Evaluating and Selecting Third-Party Vendor Relationships – What your Credit Union Needs to Know
The majority of credit unions rely on third-party service providers for specialized IT services and technology that improve the overall quality and efficiency of the organization and for mission-critical software and hardware to actually run their business. As such, third-party providers have become an essential component of day-to-day operations, but it is important that credit unions understand the operational and reputational risks they assume if they do not select and manage these relationships and providers appropriately.
Some of the potential risks of using a third-party service provider include:
- Compliance risks including violations of laws, rules or regulations or non-compliance with policies and procedures;
- Reputational risks including dissatisfied members or regulation violations that lead to public enforcement actions;
- Operational risks including losses from failed processes or systems, or losses of data that result in privacy issues;
- Transaction risks including problems with service or delivery; and
- Credit risks if a third-party is unable to meet its contractual obligations.
To help eliminate some of the risk that comes when working with third-party providers, there are several steps a credit union should take and processes that should be put into place before entering into an agreement with an outsourced provider. Before entering into a third-party relationship, credit unions should:
- Determine whether the relationship complements their credit union’s overall mission and philosophy;
- Document how the relationship will relate to the credit union’s strategic plan;
- Design action plans to achieve short-term and long-term objectives;
- Perform proper due diligence on all vendors;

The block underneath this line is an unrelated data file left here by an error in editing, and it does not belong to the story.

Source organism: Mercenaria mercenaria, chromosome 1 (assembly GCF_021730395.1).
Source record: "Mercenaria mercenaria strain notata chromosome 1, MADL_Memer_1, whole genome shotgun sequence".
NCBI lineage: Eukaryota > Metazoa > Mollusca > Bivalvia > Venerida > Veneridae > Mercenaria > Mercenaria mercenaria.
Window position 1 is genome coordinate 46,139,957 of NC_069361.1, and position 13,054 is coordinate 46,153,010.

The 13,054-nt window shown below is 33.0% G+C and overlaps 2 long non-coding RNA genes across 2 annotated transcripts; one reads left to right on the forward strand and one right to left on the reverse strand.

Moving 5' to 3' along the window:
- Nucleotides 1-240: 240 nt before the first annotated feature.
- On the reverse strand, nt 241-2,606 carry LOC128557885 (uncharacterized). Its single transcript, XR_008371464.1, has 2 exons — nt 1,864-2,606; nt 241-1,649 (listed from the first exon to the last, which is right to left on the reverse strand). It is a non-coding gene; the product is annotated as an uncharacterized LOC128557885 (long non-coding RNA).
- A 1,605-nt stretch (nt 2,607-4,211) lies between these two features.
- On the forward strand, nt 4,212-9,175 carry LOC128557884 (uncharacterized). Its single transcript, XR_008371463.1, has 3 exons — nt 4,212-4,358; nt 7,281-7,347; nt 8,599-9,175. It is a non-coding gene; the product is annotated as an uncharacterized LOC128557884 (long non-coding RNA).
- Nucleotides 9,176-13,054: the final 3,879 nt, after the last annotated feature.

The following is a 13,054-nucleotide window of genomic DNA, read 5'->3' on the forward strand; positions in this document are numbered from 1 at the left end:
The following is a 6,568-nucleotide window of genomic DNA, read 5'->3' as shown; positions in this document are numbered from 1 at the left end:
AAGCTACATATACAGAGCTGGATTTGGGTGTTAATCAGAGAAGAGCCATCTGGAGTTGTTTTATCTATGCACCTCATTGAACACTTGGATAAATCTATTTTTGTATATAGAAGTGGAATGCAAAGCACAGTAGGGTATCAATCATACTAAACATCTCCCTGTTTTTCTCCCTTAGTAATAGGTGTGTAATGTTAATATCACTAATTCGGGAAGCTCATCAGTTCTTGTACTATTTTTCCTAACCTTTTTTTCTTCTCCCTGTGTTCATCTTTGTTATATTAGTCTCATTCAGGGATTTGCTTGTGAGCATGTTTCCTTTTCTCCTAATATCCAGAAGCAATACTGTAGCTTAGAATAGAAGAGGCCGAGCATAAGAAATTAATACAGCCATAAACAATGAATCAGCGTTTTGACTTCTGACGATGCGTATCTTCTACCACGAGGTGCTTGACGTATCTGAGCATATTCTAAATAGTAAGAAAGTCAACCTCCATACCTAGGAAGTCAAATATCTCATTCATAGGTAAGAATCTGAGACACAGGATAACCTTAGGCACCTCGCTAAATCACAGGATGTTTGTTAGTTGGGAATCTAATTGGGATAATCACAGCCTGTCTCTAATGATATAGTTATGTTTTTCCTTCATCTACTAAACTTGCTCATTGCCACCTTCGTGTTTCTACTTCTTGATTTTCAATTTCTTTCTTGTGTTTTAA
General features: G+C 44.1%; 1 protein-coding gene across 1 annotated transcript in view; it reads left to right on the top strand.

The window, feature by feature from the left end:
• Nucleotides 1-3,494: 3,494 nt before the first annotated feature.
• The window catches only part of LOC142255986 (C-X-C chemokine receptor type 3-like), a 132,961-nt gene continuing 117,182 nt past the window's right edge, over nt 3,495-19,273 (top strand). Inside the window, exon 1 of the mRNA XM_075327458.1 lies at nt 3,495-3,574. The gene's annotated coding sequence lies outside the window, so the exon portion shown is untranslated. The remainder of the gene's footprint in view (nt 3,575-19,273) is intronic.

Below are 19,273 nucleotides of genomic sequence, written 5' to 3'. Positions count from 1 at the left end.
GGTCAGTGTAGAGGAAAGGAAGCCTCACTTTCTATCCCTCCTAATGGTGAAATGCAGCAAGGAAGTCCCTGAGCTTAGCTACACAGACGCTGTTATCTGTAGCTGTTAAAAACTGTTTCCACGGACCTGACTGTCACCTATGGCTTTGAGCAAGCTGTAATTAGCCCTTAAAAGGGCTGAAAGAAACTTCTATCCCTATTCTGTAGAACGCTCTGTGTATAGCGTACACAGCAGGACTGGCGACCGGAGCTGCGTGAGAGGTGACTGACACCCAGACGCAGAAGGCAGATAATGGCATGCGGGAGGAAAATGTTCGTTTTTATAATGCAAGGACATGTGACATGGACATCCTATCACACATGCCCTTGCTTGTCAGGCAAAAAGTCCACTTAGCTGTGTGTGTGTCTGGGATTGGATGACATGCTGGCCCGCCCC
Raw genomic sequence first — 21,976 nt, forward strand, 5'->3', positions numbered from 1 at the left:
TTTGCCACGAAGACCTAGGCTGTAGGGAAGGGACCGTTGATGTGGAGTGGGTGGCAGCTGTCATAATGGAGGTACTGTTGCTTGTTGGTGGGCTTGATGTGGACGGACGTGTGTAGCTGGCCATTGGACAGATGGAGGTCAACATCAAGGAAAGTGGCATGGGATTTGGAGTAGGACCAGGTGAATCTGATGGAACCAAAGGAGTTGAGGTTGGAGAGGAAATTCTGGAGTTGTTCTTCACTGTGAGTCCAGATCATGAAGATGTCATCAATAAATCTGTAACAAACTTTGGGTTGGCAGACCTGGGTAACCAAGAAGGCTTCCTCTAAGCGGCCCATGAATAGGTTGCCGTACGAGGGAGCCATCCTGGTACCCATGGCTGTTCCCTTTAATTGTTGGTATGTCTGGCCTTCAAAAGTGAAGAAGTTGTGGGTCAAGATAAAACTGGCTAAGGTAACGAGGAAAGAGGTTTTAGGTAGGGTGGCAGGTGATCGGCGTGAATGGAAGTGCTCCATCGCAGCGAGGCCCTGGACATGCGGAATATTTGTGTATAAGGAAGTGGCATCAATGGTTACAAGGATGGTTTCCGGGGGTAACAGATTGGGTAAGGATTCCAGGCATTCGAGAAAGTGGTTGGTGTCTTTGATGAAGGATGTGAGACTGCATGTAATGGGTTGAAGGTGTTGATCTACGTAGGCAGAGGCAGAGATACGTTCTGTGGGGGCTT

- Assign authority and responsibility for new third-party arrangements; and
- Weigh the risks and benefits of outsourcing business functions with the risks and benefits of maintaining those functions in-house, if possible.
Once a vendor is selected, credit unions should:
- Adopt risk management processes to coincide with the level of risk and complexity of its third-party relationship;
- Implement an effective risk management process throughout the life cycle of the relationship including: plans that outline the credit union’s strategy, identification of the inherent risks of the activity, and detailing of how the credit union selects, assesses, and oversees the third-party;
- Have written contracts that outline the rights and responsibilities of all parties;
- Implement a process for ongoing monitoring of the third-party’s activities and performance;
- Have a contingency plan for terminating the relationship in an effective manner; and
- Have clear documentation and reporting to meet NCUA regulations and requirements.
Following all of these steps and ensuring third-party relationships are managed correctly can be a time-consuming, often cumbersome responsibility for credit union staff. In response, credit unions are looking for ways to more efficiently perform due diligence and manage their outsourced vendors, protect themselves from risk, and maintain NCUA compliance and requirements. Credit unions often determine that implementing an industry-specific and automated vendor management program is the most cost-efficient method to control and manage these risks. When implemented correctly, automated vendor management solutions can save a tremendous amount of time and money, reduce risks and eliminate potential compliance issues.
For more information please download our white paper, Why Automation is the Answer to Credit Unions’ Vendor Management Challenge